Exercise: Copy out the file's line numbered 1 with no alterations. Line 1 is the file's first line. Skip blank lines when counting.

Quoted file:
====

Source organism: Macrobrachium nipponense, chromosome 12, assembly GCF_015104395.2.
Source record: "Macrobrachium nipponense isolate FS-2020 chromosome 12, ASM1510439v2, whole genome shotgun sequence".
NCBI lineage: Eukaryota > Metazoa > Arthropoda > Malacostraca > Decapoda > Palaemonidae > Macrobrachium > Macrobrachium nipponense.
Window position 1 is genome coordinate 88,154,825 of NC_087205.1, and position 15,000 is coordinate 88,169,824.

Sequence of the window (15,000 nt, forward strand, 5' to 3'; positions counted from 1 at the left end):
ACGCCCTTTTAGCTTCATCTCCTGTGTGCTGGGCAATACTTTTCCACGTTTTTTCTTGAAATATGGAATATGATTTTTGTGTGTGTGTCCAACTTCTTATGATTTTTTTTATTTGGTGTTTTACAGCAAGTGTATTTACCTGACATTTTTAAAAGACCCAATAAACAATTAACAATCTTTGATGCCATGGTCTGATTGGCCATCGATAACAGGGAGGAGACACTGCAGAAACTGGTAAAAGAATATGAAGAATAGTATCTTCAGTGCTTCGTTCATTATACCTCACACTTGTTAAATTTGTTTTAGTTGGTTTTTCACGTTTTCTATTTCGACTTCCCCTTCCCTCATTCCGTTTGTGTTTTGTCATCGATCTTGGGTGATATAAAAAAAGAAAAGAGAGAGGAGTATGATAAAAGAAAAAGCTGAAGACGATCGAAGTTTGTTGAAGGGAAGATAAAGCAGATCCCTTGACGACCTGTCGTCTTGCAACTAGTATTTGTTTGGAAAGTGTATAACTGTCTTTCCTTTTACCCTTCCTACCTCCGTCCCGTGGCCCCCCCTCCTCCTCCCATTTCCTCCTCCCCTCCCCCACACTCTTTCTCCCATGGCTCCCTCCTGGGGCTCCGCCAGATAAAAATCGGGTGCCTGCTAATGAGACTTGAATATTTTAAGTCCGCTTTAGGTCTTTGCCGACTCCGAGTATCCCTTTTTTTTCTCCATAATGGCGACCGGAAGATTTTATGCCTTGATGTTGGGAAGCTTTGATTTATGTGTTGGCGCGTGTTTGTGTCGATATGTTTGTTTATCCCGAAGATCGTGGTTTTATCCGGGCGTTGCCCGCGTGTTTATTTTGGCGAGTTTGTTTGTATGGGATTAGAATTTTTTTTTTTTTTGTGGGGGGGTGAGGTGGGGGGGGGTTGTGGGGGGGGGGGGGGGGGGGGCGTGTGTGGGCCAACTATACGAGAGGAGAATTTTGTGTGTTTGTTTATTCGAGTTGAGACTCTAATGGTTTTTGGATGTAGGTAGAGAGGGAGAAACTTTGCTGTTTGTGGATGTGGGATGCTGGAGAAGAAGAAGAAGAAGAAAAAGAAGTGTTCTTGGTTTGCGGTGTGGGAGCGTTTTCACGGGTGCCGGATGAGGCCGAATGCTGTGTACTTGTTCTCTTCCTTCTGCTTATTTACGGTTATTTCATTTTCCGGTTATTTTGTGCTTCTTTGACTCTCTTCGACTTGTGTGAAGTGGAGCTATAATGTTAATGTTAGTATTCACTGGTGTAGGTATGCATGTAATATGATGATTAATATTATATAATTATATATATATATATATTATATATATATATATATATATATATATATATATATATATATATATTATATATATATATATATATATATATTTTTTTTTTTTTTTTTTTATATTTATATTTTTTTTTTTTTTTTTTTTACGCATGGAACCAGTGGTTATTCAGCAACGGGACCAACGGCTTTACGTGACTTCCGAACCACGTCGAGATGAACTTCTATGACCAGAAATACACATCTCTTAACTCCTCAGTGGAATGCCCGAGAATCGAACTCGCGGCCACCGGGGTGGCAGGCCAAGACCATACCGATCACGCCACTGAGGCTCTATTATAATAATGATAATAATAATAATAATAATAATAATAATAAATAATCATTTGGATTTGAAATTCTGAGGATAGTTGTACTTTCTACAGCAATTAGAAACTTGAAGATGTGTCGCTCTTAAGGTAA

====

Source organism: Macrobrachium nipponense, chromosome 12, assembly GCF_015104395.2.